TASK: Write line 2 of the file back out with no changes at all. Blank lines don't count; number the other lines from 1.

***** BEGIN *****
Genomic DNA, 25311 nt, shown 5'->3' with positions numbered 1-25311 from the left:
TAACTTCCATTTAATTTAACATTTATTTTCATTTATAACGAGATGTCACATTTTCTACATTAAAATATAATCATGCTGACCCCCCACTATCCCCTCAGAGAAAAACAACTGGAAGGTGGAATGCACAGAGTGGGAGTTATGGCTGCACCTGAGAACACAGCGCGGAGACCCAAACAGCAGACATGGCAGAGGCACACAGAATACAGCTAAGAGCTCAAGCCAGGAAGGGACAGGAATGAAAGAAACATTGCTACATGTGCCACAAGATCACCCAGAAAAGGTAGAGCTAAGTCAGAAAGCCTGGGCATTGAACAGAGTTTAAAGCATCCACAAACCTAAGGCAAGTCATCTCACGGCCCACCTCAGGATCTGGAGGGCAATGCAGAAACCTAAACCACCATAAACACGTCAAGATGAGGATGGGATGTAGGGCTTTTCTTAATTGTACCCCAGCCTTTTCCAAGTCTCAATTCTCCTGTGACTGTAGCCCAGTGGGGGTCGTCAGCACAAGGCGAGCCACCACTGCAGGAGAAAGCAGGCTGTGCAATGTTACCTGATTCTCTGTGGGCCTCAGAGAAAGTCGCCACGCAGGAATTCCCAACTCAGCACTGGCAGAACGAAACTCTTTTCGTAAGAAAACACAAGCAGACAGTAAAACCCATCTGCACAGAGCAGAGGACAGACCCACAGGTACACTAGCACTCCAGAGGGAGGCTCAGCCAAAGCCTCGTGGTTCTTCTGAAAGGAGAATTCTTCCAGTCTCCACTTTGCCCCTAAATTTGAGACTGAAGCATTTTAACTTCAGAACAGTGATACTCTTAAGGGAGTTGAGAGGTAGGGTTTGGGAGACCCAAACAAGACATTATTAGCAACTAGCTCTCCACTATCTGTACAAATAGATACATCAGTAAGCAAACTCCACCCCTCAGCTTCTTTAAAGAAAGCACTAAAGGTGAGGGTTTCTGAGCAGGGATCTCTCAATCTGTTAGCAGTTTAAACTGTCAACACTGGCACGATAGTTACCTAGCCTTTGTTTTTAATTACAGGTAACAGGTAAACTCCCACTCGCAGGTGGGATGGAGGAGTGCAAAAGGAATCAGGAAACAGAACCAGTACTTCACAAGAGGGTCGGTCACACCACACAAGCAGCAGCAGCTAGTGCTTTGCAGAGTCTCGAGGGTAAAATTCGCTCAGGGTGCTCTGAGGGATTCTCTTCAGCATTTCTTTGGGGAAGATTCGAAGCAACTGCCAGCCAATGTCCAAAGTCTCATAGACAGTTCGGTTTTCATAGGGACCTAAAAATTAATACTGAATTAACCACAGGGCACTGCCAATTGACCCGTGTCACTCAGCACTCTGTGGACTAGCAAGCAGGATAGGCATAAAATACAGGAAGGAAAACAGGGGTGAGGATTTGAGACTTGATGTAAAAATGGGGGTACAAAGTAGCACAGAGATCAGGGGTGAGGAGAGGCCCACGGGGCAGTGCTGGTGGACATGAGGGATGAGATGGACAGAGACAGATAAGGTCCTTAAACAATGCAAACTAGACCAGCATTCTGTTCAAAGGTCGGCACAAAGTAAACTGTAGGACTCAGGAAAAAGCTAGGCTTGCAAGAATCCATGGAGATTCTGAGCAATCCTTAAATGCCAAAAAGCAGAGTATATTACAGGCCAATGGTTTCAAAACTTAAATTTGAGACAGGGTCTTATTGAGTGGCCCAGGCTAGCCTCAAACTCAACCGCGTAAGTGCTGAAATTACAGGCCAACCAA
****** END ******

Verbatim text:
TAACTTCCATTTAATTTAACATTTATTTTCATTTATAACGAGATGTCACATTTTCTACATTAAAATATAATCATGCTGACCCCCCACTATCCCCTCAGAGAAAAACAACTGGAAGGTGGAATGCACAGAGTGGGAGTTATGGCTGCACCTGAGAACACAGCGCGGAGACCCAAACAGCAGACATGGCAGAGGCACACAGAATACAGCTAAGAGCTCAAGCCAGGAAGGGACAGGAATGAAAGAAACATTGCTACATGTGCCACAAGATCACCCAGAAAAGGTAGAGCTAAGTCAGAAAGCCTGGGCATTGAACAGAGTTTAAAGCATCCACAAACCTAAGGCAAGTCATCTCACGGCCCACCTCAGGATCTGGAGGGCAATGCAGAAACCTAAACCACCATAAACACGTCAAGATGAGGATGGGATGTAGGGCTTTTCTTAATTGTACCCCAGCCTTTTCCAAGTCTCAATTCTCCTGTGACTGTAGCCCAGTGGGGGTCGTCAGCACAAGGCGAGCCACCACTGCAGGAGAAAGCAGGCTGTGCAATGTTACCTGATTCTCTGTGGGCCTCAGAGAAAGTCGCCACGCAGGAATTCCCAACTCAGCACTGGCAGAACGAAACTCTTTTCGTAAGAAAACACAAGCAGACAGTAAAACCCATCTGCACAGAGCAGAGGACAGACCCACAGGTACACTAGCACTCCAGAGGGAGGCTCAGCCAAAGCCTCGTGGTTCTTCTGAAAGGAGAATTCTTCCAGTCTCCACTTTGCCCCTAAATTTGAGACTGAAGCATTTTAACTTCAGAACAGTGATACTCTTAAGGGAGTTGAGAGGTAGGGTTTGGGAGACCCAAACAAGACATTATTAGCAACTAGCTCTCCACTATCTGTACAAATAGATACATCAGTAAGCAAACTCCACCCCTCAGCTTCTTTAAAGAAAGCACTAAAGGTGAGGGTTTCTGAGCAGGGATCTCTCAATCTGTTAGCAGTTTAAACTGTCAACACTGGCACGATAGTTACCTAGCCTTTGTTTTTAATTACAGGTAACAGGTAAACTCCCACTCGCAGGTGGGATGGAGGAGTGCAAAAGGAATCAGGAAACAGAACCAGTACTTCACAAGAGGGTCGGTCACACCACACAAGCAGCAGCAGCTAGTGCTTTGCAGAGTCTCGAGGGTAAAATTCGCTCAGGGTGCTCTGAGGGATTCTCTTCAGCATTTCTTTGGGGAAGATTCGAAGCAACTGCCAGCCAATGTCCAAAGTCTCATAGACAGTTCGGTTTTCATAGGGACCTAAAAATTAATACTGAATTAACCACAGGGCACTGCCAATTGACCCGTGTCACTCAGCACTCTGTGGACTAGCAAGCAGGATAGGCATAAAATACAGGAAGGAAAACAGGGGTGAGGATTTGAGACTTGATGTAAAAATGGGGGTACAAAGTAGCACAGAGATCAGGGGTGAGGAGAGGCCCACGGGGCAGTGCTGGTGGACATGAGGGATGAGATGGACAGAGACAGATAAGGTCCTTAAACAATGCAAACTAGACCAGCATTCTGTTCAAAGGTCGGCACAAAGTAAACTGTAGGACTCAGGAAAAAGCTAGGCTTGCAAGAATCCATGGAGATTCTGAGCAATCCTTAAATGCCAAAAAGCAGAGTATATTACAGGCCAATGGTTTCAAAACTTAAATTTGAGACAGGGTCTTATTGAGTGGCCCAGGCTAGCCTCAAACTCAACCGCGTAAGTGCTGAAATTACAGGCCAACCAA